4k Displays

For those of you running Cubase 8 on a 4k display, how’s that working out? What size display are you using, and what resolution are you running? I’ve seen a few threads regarding the inability to adjust font size, other than that, any issues?

Thanks in advance!

Im running 2 monitors at the same time (windows 8.1)
#1 = 4k @ 28"
#2 = 1920x1200 @ 24"

yes It works, but cubase 8 is not high DPI monitor ready, as in you place the same cubase window in each display, both will look basically the same (the 4k window is even slightly more blurry than the 24" one!) i.e. the text / wigets / gfx in the 28" doesnt look any sharper than the 24" one.

Contrast this with how it should look if it was high DPI ready eg open google chrome at the same webpage now with #1 everything looks nice and sharp (cause of the high DPI) compared to #2

I can post screenshots if my description isn’t clear

This thread could possibly have every answer you’re looking for…

http://www.steinberg.net/forums/viewtopic.php?f=209&t=45619

Thanks Jono. Somehow or another I missed that thread in my search. Very informative!

A picture is worth 1000 words so

mixer @ 28" 4k
http://zedzeek.com/junk/cubaseHighDPI.png

mixer @ 24" 1920x1200
http://zedzeek.com/junk/cubasenormalDPI.png

You can see what I mean, Cubase actually looks better on the lower DPI screen

NOTE: Both appear the same size onscreen, due to the differing DPI on each monitor, but you can see what I mean cubase is not high dpi ready yet as it doesnt support UI scaling

btw cakewalk sonar doesnt support it either

It really is. I have had and still have the same questions as you about 4K. I’m going for Multiple 2.5k (27 inch) monitors with a 48 -50 (Inch) 4k TV Screen wall mounted behind them. No point in becoming blind. :wink:

Do you actually have the 4K set for 4K resolution, rather than using display scaling, which may be effectively turning your 4K into something like 3072x1728 or 2560x1440, and producing the fuzzy mapping of the fonts and edges?

If all screens are using the same 100% scaling, controls should occupy exactly the same number of pixels irrespective of the dpi of the display, so a display with higher dpi should show them smaller. The clarity should be exactly the same.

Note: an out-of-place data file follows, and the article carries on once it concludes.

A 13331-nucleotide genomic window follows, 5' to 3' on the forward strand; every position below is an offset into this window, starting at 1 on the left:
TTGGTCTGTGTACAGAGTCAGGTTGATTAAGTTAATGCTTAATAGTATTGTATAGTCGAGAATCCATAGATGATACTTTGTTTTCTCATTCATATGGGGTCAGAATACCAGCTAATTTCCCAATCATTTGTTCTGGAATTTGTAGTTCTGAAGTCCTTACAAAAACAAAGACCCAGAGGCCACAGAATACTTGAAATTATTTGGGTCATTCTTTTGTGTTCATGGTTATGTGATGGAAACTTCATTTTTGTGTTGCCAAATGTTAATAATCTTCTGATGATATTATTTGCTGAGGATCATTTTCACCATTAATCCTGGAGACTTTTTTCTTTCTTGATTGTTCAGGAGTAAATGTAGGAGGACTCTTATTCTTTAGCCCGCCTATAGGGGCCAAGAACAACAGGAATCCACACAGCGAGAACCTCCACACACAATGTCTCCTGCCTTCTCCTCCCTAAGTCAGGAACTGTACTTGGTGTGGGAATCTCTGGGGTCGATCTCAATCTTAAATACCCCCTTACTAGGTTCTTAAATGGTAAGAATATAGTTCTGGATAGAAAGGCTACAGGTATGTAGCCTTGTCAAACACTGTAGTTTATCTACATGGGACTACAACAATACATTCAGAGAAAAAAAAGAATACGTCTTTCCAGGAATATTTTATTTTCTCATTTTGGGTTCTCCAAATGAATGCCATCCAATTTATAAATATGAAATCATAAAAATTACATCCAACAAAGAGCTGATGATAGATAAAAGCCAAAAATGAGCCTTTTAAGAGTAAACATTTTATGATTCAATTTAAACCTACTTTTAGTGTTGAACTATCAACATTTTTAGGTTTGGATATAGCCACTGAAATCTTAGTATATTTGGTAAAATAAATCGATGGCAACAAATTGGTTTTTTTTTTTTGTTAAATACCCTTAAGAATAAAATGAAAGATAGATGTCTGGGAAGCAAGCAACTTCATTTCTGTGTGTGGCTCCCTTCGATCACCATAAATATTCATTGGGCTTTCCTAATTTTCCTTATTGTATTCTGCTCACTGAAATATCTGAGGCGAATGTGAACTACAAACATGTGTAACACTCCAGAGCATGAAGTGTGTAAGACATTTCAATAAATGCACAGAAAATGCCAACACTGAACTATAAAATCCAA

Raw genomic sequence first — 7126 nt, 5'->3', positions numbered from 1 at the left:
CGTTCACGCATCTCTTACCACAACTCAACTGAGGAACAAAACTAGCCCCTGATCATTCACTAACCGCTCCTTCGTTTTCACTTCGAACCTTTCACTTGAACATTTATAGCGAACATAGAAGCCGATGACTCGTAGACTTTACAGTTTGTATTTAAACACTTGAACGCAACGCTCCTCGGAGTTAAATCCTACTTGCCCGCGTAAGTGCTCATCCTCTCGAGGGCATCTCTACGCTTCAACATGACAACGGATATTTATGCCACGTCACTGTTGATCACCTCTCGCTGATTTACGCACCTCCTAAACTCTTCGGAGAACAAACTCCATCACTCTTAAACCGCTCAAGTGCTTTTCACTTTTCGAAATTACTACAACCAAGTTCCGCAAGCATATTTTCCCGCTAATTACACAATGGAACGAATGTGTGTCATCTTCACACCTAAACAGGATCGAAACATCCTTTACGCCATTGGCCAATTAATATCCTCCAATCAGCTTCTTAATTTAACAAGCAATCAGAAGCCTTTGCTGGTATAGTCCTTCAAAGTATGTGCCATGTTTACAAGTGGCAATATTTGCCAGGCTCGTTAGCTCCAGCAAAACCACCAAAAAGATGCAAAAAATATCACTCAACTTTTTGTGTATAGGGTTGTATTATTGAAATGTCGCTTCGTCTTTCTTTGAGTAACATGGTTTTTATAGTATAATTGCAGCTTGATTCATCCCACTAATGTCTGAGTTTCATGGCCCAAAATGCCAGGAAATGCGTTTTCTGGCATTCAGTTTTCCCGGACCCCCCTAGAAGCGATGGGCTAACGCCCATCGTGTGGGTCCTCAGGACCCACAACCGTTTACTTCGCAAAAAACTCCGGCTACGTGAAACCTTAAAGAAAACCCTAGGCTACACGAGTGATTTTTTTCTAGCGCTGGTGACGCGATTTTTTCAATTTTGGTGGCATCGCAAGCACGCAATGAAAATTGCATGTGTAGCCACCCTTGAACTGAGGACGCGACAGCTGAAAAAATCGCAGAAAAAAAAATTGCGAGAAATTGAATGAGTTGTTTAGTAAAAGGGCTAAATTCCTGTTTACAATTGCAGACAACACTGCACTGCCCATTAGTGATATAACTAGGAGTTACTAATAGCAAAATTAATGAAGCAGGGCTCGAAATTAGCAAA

Be aware that Windows may have automatically altered the scaling for your 4K because of the high dpi. If so, the text will appear fuzzier, because it is a pixel map that is being stretched to fill not much more than the 1:1 that it was designed for.

If you go Control Panel -> All Control Panel Items -> Display, what does it show?


To really work, full text scaling needs to have resolutions several times that of pixel-optimised fixed-size fonts. You can see that scaling work well on the super-high-res (much higher than so-called retina) phone screens.

Programs that provide a lot of discrete fine detail (small text and clear edges and lines), like Cubase, would need to have cheap 8K screens available before it is feasible to go full font-scaling. Until then, it is more economical and better display optimisation to use screens with .2 to .25 mm pixel pitch to get the best balance of details and legibility. Any smaller, requires squinting or scaling the whole display, making everything look fuzzier and showing no more details than a cheaper lower-res display, thereby killing the advantage of having more pixels.

If you work with visual media, you are better off having a dedicated smaller super-res screen just for optimal display of that particular material, rather than expensively kitting your whole setup out with all smaller higher-res displays, most of which will produce sub-optimal display of details that are not designed for them.

Cheers Patanjali mate

If all screens are using the same 100% scaling, controls should occupy exactly the same number of pixels irrespective of the dpi of the display, so a display with higher dpi should show them smaller. The clarity should be exactly the same.

Yes this is correct

To really work, full text scaling needs to have resolutions several times that of pixel-optimised fixed-size fonts. You can see that scaling work well on the super-high-res (much higher than so-called retina) phone screens.

That is a possible solution, i.e do a bicubic lerp between 2 font sizes but its not ideal. ATM cubase just leaves everything up to windows whcih AFAIKS just does a straight linear lerp from the fixed size window -> desired windows size, this is far from ideal as it blurs.

Ideal is to let cubase do the drawing, and to have everything stored as vectors ( i.e. the font’s & gfx ) which of course this is difficult/time consuming to do for artists. A more practical method is to implement what they do with webpages
eg heres a webbased simple DAW I just found, you will see it looks clear at both DPI’s (the fonts, the the widgets … the midi stuff looks crap though)
http://zedzeek.com/junk/a2k.png
http://zedzeek.com/junk/a4k.png

Cubase will go down this method sometime in the future, as they have already started, see cubasis for an idea how cubase will look in the future
http://www.musicappblog.com/wp-content/uploads/2013/10/Cubasis-project.jpg

but as yet they havent added this non fixed resolution graphics engine into cubase itself, fingers crossed cubase 8.5 sees its arrival (though with such a big rendering backend change I expect they will call it cubase 9.0)

BTW - my personal website zedzeek.com not the commercial stuff I’ve worked on. I have been a graphics engineer programmer for nearly 20 years, so I do have more than a cursory interest in the subject :slight_smile:

Actually, when the pictures are each made to map their pixels 1:1 with my display, the 2K version looks fuzzier, as to be expected with less pixels into which to render.

Looks great with Samsung 55" JU-8500/ HDMI2 from Geforce 960,4K@ 60Hz, 4:4:4 (UHD color)